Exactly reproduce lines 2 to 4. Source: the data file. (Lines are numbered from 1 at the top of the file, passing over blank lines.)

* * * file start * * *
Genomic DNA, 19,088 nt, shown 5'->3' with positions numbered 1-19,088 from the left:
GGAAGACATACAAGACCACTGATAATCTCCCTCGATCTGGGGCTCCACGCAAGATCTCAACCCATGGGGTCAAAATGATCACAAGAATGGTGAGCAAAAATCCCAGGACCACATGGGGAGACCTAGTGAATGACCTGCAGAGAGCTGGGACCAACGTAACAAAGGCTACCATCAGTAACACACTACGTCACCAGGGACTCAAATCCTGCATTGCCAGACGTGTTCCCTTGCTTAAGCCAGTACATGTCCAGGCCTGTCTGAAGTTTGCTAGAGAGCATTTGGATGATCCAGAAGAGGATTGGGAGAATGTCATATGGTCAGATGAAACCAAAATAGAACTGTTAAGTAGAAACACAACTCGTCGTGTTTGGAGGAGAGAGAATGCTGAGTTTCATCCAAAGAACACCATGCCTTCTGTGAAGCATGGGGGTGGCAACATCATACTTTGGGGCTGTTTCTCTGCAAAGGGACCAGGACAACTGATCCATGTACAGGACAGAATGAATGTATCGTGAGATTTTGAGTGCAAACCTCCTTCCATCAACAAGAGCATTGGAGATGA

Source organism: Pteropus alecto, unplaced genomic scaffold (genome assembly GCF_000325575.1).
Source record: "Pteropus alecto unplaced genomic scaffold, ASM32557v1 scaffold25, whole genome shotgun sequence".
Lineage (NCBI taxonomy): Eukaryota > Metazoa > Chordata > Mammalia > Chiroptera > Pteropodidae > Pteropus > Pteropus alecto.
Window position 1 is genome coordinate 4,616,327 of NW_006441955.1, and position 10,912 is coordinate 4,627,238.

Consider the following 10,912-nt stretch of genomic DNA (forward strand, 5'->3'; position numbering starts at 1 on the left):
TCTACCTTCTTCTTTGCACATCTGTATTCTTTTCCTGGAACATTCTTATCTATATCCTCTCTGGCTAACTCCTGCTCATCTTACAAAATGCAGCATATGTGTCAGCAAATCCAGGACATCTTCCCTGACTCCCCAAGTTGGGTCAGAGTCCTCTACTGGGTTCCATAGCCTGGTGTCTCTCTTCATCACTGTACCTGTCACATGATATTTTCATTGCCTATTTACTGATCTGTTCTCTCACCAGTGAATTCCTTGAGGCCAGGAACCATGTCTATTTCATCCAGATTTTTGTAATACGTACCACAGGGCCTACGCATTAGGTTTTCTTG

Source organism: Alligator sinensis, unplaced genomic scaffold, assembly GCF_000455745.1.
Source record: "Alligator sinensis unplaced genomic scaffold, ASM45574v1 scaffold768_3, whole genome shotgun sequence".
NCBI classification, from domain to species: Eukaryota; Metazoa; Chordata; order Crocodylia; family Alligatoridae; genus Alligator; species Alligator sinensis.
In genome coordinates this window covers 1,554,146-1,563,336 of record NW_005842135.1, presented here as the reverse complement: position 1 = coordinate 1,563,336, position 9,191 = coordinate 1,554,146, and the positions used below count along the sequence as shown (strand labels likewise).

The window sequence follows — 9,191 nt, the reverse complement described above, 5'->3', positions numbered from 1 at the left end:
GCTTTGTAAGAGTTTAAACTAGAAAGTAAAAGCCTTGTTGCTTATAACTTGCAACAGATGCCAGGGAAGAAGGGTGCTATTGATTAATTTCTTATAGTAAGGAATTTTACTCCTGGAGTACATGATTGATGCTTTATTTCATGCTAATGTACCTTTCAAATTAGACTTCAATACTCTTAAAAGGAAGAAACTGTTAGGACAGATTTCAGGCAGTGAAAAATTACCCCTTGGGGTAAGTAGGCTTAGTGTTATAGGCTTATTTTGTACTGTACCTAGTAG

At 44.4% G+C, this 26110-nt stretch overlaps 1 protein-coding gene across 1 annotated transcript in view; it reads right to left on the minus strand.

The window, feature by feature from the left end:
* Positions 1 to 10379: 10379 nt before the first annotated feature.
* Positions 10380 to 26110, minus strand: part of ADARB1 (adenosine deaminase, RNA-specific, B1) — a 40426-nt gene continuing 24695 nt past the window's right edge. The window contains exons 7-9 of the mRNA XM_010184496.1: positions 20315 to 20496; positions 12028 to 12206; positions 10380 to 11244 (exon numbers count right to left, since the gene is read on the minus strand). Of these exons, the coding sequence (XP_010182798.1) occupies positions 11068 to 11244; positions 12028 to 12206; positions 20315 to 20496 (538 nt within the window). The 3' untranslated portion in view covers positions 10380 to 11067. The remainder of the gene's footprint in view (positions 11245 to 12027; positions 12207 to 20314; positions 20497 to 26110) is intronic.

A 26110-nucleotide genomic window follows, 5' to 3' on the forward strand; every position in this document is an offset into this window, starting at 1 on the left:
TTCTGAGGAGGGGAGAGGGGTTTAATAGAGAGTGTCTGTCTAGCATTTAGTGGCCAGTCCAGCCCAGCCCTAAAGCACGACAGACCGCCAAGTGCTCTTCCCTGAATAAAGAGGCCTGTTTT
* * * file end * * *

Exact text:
GGAAGACATACAAGACCACTGATAATCTCCCTCGATCTGGGGCTCCACGCAAGATCTCAACCCATGGGGTCAAAATGATCACAAGAATGGTGAGCAAAAATCCCAGGACCACATGGGGAGACCTAGTGAATGACCTGCAGAGAGCTGGGACCAACGTAACAAAGGCTACCATCAGTAACACACTACGTCACCAGGGACTCAAATCCTGCATTGCCAGACGTGTTCCCTTGCTTAAGCCAGTACATGTCCAGGCCTGTCTGAAGTTTGCTAGAGAGCATTTGGATGATCCAGAAGAGGATTGGGAGAATGTCATATGGTCAGATGAAACCAAAATAGAACTGTTAAGTAGAAACACAACTCGTCGTGTTTGGAGGAGAGAGAATGCTGAGTTTCATCCAAAGAACACCATGCCTTCTGTGAAGCATGGGGGTGGCAACATCATACTTTGGGGCTGTTTCTCTGCAAAGGGACCAGGACAACTGATCCATGTACAGGACAGAATGAATGTATCGTGAGATTTTGAGTGCAAACCTCCTTCCATCAACAAGAGCATTGGAGATGA

Source organism: Pteropus alecto, unplaced genomic scaffold (genome assembly GCF_000325575.1).
Source record: "Pteropus alecto unplaced genomic scaffold, ASM32557v1 scaffold25, whole genome shotgun sequence".